Improving oil and gas drilling using space software

Software used to control satellites may one day help people drilling for oil in some of the world’s most forbidding environments.

Oil drilling rig

With the help of ESA, UK technology firm SciSys is working with Schlumberger, a leading oil and gas service company, to see if routine parts of the drilling business can be automated using software adapted from satellite control.

The software was originally developed to support routine telecom satellite operations.

“Compared to deep-space missions, telecommunication satellites are relatively straightforward to control,” says SciSys sales manager Chris Lee, “but there are a lot of tasks that must be regularly uploaded from the satellite control centre.

“These can range from minor course corrections to instructions on which way to point their transmitters.”

Software that automated much of the routine back-and-forth of satellite telemetry was investigated by a number of companies in the 1990s. In the case of SciSys, it eventually led to their APEX software system.

“Instead of regularly typing in routine commands based on looking up operational procedures from the user manual, the same procedure can be captured as a graphical flowchart and automatically executed .so the operator isn’t required to be there the whole time,” says Mr Lee.

“Since the software can provides immediate visual feedback, it becomes a sophisticated decision-making tool.”

SciSys’ automation procedures have now been used on dozens of satellites, including Eutelsat’s TV satellites and Eumetsat’s weather sentinels.

Under a Technology Transfer Demonstrator project from ESA’s Technology Transfer Programme, SciSys recently worked with Schlumberger Cambridge Research Centre in the UK and Schlumberger’s engineering centre in Houston, USA, to see if oil drilling was a good candidate for APEX.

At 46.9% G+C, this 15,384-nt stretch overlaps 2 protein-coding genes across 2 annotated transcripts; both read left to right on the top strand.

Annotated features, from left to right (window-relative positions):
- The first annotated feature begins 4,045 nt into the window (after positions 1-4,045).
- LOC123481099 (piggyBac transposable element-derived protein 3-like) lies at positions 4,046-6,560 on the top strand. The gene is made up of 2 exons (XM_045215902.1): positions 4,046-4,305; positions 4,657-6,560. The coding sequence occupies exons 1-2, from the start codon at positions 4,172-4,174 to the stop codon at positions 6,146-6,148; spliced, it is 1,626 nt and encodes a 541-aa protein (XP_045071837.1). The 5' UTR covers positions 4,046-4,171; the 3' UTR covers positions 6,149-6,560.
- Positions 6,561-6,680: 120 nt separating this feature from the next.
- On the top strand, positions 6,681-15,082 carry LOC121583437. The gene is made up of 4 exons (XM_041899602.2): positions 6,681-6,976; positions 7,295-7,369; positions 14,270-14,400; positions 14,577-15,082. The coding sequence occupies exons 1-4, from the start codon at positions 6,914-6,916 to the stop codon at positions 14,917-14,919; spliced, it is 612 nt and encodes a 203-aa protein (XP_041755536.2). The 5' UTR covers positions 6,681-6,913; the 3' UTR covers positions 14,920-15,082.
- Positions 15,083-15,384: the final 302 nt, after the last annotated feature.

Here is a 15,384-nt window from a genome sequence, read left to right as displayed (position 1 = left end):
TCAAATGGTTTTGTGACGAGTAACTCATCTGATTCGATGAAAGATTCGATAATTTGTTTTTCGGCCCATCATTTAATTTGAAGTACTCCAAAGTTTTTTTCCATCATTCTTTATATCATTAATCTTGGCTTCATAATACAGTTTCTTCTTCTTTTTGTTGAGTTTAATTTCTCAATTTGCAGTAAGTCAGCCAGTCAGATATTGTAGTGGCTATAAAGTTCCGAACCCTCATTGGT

It turns out that many tasks on an oil rig lend themselves to the sort of automation that works on satellites.

“Operators are working in very challenging conditions, often on 12-hour shifts. They can have so much information coming back at them they’re often overwhelmed with data,” Mr Lee says.

By installing automation software, hard-pressed drill operators would be able to focus on key actions that require human decision-making and leave the repetitive tasks to the computer.

Diagram of a drilling rig

Space technology could make drilling operations both easier and safer, benefiting the companies and the planet.

So far, the software has been tested in a number of trials with drill operators to prove the concept. This has included a live trial on an oil rig.

Naturally, the industry is cautious about using such technologies until they have been proven both safe and reliable. SciSys is preparing an updated version of their system to go through a second round of tests later this year.

“Our trials with these procedures were very positive,” Chris Lee says. “It was clear that operators can take real benefit from tools that support but do not replace them.

“Next, we plan to train the operators in how to write and implement their own procedures so that they can put the software through more realistic paces.

“If this goes well, we hope to have our system up and running on oil rigs in the next few years.”



ESA’s Technology Transfer Programme Office (TTPO)

The TTPO’s main mission is to facilitate the use of space technology and space systems for non-space applications and to demonstrate the benefit of the European space programme to European citizens.

The office is responsible for defining the overall approach and strategy for the transfer of space technologies, including the incubation of start-up companies and their funding.

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